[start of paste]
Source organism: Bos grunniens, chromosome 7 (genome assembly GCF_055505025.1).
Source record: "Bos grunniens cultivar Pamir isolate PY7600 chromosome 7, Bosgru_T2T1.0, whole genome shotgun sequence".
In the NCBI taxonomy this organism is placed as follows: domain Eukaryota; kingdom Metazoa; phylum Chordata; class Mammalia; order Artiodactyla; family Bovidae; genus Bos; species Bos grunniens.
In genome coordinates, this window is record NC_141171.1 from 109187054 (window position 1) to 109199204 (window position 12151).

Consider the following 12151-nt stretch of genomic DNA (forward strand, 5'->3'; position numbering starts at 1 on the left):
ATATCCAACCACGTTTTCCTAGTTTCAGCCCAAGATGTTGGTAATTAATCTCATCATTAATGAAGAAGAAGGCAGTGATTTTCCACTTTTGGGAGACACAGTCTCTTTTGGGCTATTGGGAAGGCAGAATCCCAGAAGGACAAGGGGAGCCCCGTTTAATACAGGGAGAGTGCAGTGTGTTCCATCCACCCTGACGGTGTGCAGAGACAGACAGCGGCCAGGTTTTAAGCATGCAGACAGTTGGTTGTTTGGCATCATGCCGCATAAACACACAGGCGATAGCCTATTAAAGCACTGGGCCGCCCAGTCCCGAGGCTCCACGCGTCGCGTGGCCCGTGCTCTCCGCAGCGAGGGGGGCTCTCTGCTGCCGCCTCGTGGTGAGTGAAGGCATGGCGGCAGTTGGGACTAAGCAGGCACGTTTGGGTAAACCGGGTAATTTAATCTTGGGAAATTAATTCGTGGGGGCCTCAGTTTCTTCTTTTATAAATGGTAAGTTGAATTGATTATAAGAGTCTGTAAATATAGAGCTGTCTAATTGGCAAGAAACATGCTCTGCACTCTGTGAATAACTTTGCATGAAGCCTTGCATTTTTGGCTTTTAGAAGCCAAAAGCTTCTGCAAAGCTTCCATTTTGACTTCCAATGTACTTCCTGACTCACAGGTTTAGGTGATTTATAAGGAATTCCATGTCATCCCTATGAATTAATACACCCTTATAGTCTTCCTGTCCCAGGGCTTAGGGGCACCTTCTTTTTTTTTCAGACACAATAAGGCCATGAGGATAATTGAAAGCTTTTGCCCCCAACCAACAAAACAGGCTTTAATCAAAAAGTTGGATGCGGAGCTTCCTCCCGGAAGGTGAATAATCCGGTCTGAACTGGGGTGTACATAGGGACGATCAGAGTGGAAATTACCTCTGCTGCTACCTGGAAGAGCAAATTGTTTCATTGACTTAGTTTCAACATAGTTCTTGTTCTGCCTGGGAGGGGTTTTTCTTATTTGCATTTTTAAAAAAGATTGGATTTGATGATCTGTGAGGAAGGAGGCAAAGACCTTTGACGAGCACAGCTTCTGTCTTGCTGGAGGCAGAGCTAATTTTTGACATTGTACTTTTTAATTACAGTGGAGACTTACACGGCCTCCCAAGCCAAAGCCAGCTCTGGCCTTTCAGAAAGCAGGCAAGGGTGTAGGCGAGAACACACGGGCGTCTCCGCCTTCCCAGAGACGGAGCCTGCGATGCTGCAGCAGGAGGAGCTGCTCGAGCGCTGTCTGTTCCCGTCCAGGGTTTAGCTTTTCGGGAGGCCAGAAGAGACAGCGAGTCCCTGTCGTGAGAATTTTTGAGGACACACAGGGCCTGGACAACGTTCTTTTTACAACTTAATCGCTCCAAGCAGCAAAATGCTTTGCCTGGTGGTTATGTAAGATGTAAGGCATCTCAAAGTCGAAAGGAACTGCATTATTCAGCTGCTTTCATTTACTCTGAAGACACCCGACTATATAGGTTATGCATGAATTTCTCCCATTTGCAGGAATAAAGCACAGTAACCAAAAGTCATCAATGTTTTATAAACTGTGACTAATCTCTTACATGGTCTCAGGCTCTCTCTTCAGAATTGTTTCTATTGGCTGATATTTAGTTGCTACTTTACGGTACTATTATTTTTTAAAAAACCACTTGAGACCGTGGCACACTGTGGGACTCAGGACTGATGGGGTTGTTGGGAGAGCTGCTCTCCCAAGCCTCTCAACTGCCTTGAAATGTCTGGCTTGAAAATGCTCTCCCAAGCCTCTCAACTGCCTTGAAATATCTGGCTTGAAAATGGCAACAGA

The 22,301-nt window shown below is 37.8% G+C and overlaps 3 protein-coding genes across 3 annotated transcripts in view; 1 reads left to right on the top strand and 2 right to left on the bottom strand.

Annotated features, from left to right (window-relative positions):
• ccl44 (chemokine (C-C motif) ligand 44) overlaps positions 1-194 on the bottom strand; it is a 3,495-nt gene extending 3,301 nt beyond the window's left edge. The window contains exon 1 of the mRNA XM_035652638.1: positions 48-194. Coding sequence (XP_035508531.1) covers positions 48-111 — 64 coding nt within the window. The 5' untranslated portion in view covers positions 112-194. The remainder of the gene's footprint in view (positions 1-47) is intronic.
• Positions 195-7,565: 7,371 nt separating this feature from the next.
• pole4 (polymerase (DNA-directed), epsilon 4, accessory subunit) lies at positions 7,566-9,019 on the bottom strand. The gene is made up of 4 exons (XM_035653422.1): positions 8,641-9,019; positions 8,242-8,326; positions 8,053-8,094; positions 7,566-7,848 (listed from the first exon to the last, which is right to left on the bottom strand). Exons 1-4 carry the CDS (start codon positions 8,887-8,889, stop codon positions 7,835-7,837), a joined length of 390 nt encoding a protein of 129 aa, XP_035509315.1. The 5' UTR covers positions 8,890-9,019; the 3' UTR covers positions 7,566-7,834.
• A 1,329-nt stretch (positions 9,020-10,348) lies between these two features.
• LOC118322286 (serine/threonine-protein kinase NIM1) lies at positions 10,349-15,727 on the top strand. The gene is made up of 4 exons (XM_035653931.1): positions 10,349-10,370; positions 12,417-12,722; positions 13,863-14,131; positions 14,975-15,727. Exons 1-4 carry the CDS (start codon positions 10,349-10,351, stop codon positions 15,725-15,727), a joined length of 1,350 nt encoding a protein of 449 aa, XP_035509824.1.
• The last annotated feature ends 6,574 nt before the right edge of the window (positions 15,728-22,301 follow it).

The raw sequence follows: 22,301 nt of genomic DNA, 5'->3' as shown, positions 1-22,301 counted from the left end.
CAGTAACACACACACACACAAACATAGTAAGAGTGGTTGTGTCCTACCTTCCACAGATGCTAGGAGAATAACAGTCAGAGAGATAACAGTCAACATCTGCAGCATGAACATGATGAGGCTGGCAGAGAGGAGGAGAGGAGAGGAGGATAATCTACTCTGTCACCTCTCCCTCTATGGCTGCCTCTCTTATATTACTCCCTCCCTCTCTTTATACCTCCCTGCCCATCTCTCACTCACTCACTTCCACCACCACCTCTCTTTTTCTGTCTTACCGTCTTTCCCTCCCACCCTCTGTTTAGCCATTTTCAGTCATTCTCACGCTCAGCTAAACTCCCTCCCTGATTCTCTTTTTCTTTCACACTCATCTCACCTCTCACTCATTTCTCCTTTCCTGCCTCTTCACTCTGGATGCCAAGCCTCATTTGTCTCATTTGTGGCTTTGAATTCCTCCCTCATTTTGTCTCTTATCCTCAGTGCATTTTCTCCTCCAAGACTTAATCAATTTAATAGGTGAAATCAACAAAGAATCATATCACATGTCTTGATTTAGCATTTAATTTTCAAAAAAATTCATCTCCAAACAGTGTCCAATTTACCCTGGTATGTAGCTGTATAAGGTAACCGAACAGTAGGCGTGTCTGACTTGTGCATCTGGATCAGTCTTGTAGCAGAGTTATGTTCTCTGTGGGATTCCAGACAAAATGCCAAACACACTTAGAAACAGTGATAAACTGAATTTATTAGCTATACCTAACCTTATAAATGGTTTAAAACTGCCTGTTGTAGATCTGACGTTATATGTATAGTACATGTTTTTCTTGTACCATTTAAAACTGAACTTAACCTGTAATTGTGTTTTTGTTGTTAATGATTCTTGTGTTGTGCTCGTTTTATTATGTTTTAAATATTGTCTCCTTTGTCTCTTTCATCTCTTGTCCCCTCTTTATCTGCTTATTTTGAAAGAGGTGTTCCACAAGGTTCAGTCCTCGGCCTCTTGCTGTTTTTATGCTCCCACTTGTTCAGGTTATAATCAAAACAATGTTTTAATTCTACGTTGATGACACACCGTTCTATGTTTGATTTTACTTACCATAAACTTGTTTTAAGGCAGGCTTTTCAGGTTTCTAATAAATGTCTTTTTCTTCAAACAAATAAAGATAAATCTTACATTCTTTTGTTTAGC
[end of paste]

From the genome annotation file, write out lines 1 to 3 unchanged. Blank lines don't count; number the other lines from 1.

Source organism: Bos grunniens, chromosome 7 (genome assembly GCF_055505025.1).
Source record: "Bos grunniens cultivar Pamir isolate PY7600 chromosome 7, Bosgru_T2T1.0, whole genome shotgun sequence".
In the NCBI taxonomy this organism is placed as follows: domain Eukaryota; kingdom Metazoa; phylum Chordata; class Mammalia; order Artiodactyla; family Bovidae; genus Bos; species Bos grunniens.